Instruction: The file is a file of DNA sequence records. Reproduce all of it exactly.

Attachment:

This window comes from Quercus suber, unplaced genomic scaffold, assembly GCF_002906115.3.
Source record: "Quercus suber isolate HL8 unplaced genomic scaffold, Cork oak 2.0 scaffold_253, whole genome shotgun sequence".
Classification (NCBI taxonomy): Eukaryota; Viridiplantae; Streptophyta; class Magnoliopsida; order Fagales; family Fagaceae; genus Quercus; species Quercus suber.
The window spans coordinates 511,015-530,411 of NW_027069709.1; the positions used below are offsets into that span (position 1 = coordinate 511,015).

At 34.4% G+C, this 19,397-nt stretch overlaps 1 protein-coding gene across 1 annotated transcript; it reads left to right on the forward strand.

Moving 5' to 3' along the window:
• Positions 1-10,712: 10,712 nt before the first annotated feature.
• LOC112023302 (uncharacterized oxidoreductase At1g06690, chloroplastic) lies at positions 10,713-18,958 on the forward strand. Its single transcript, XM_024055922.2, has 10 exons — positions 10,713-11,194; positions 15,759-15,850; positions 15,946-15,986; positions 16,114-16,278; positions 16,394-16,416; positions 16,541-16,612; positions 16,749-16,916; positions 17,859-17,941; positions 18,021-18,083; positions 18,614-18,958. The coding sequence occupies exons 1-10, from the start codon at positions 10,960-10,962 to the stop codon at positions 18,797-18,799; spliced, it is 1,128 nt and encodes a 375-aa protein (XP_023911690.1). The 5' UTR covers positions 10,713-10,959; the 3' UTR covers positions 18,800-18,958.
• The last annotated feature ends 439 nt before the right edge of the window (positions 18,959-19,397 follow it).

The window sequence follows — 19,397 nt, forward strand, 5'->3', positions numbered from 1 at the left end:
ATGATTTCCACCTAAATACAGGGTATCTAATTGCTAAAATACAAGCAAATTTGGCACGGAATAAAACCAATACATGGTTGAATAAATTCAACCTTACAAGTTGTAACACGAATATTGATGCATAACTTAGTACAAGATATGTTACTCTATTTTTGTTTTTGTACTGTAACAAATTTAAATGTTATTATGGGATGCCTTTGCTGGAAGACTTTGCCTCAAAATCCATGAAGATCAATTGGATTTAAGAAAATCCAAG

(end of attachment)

This window comes from Quercus suber, unplaced genomic scaffold, assembly GCF_002906115.3.
Source record: "Quercus suber isolate HL8 unplaced genomic scaffold, Cork oak 2.0 scaffold_253, whole genome shotgun sequence".
Classification (NCBI taxonomy): Eukaryota; Viridiplantae; Streptophyta; class Magnoliopsida; order Fagales; family Fagaceae; genus Quercus; species Quercus suber.
The window spans coordinates 511,015-530,411 of NW_027069709.1; the positions used below are offsets into that span (position 1 = coordinate 511,015).

At 34.4% G+C, this 19,397-nt stretch overlaps 1 protein-coding gene across 1 annotated transcript; it reads left to right on the forward strand.

Moving 5' to 3' along the window:
• Positions 1-10,712: 10,712 nt before the first annotated feature.
• LOC112023302 (uncharacterized oxidoreductase At1g06690, chloroplastic) lies at positions 10,713-18,958 on the forward strand. Its single transcript, XM_024055922.2, has 10 exons — positions 10,713-11,194; positions 15,759-15,850; positions 15,946-15,986; positions 16,114-16,278; positions 16,394-16,416; positions 16,541-16,612; positions 16,749-16,916; positions 17,859-17,941; positions 18,021-18,083; positions 18,614-18,958. The coding sequence occupies exons 1-10, from the start codon at positions 10,960-10,962 to the stop codon at positions 18,797-18,799; spliced, it is 1,128 nt and encodes a 375-aa protein (XP_023911690.1). The 5' UTR covers positions 10,713-10,959; the 3' UTR covers positions 18,800-18,958.
• The last annotated feature ends 439 nt before the right edge of the window (positions 18,959-19,397 follow it).

The window sequence follows — 19,397 nt, forward strand, 5'->3', positions numbered from 1 at the left end:
ATGATTTCCACCTAAATACAGGGTATCTAATTGCTAAAATACAAGCAAATTTGGCACGGAATAAAACCAATACATGGTTGAATAAATTCAACCTTACAAGTTGTAACACGAATATTGATGCATAACTTAGTACAAGATATGTTACTCTATTTTTGTTTTTGTACTGTAACAAATTTAAATGTTATTATGGGATGCCTTTGCTGGAAGACTTTGCCTCAAAATCCATGAAGATCAATTGGATTTAAGAAAATCCAAG